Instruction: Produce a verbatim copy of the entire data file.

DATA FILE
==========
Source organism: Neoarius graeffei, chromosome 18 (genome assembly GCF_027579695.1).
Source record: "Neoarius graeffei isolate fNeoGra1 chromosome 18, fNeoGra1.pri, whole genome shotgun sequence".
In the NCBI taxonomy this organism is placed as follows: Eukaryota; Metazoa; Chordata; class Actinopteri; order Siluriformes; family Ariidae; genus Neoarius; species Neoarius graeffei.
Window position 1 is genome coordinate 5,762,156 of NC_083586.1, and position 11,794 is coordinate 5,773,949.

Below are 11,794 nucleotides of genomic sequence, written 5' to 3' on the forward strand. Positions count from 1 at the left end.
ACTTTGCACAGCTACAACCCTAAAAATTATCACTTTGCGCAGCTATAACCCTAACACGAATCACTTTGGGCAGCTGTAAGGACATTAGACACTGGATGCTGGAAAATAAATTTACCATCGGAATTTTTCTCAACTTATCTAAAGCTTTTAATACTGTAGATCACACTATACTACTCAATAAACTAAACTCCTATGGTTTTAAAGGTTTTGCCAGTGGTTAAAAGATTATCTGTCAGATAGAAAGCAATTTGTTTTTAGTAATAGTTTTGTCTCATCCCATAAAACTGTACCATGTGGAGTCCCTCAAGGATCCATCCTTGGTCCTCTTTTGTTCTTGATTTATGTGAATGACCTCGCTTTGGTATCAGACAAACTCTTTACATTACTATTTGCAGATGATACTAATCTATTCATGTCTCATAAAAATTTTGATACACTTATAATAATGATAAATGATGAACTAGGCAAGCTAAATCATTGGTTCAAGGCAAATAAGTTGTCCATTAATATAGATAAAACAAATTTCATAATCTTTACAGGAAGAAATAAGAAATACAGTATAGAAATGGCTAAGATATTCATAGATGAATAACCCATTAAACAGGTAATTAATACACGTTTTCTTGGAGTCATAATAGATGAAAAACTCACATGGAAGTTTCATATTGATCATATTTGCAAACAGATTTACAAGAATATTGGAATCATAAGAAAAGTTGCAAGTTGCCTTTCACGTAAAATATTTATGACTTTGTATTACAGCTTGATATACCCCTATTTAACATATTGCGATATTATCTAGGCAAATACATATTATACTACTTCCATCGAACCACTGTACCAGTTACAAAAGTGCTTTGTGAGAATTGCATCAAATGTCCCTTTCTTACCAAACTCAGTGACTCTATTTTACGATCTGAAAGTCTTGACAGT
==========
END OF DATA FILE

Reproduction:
Source organism: Neoarius graeffei, chromosome 18 (genome assembly GCF_027579695.1).
Source record: "Neoarius graeffei isolate fNeoGra1 chromosome 18, fNeoGra1.pri, whole genome shotgun sequence".
In the NCBI taxonomy this organism is placed as follows: Eukaryota; Metazoa; Chordata; class Actinopteri; order Siluriformes; family Ariidae; genus Neoarius; species Neoarius graeffei.
Window position 1 is genome coordinate 5,762,156 of NC_083586.1, and position 11,794 is coordinate 5,773,949.

Below are 11,794 nucleotides of genomic sequence, written 5' to 3' on the forward strand. Positions count from 1 at the left end.
ACTTTGCACAGCTACAACCCTAAAAATTATCACTTTGCGCAGCTATAACCCTAACACGAATCACTTTGGGCAGCTGTAAGGACATTAGACACTGGATGCTGGAAAATAAATTTACCATCGGAATTTTTCTCAACTTATCTAAAGCTTTTAATACTGTAGATCACACTATACTACTCAATAAACTAAACTCCTATGGTTTTAAAGGTTTTGCCAGTGGTTAAAAGATTATCTGTCAGATAGAAAGCAATTTGTTTTTAGTAATAGTTTTGTCTCATCCCATAAAACTGTACCATGTGGAGTCCCTCAAGGATCCATCCTTGGTCCTCTTTTGTTCTTGATTTATGTGAATGACCTCGCTTTGGTATCAGACAAACTCTTTACATTACTATTTGCAGATGATACTAATCTATTCATGTCTCATAAAAATTTTGATACACTTATAATAATGATAAATGATGAACTAGGCAAGCTAAATCATTGGTTCAAGGCAAATAAGTTGTCCATTAATATAGATAAAACAAATTTCATAATCTTTACAGGAAGAAATAAGAAATACAGTATAGAAATGGCTAAGATATTCATAGATGAATAACCCATTAAACAGGTAATTAATACACGTTTTCTTGGAGTCATAATAGATGAAAAACTCACATGGAAGTTTCATATTGATCATATTTGCAAACAGATTTACAAGAATATTGGAATCATAAGAAAAGTTGCAAGTTGCCTTTCACGTAAAATATTTATGACTTTGTATTACAGCTTGATATACCCCTATTTAACATATTGCGATATTATCTAGGCAAATACATATTATACTACTTCCATCGAACCACTGTACCAGTTACAAAAGTGCTTTGTGAGAATTGCATCAAATGTCCCTTTCTTACCAAACTCAGTGACTCTATTTTACGATCTGAAAGTCTTGACAGT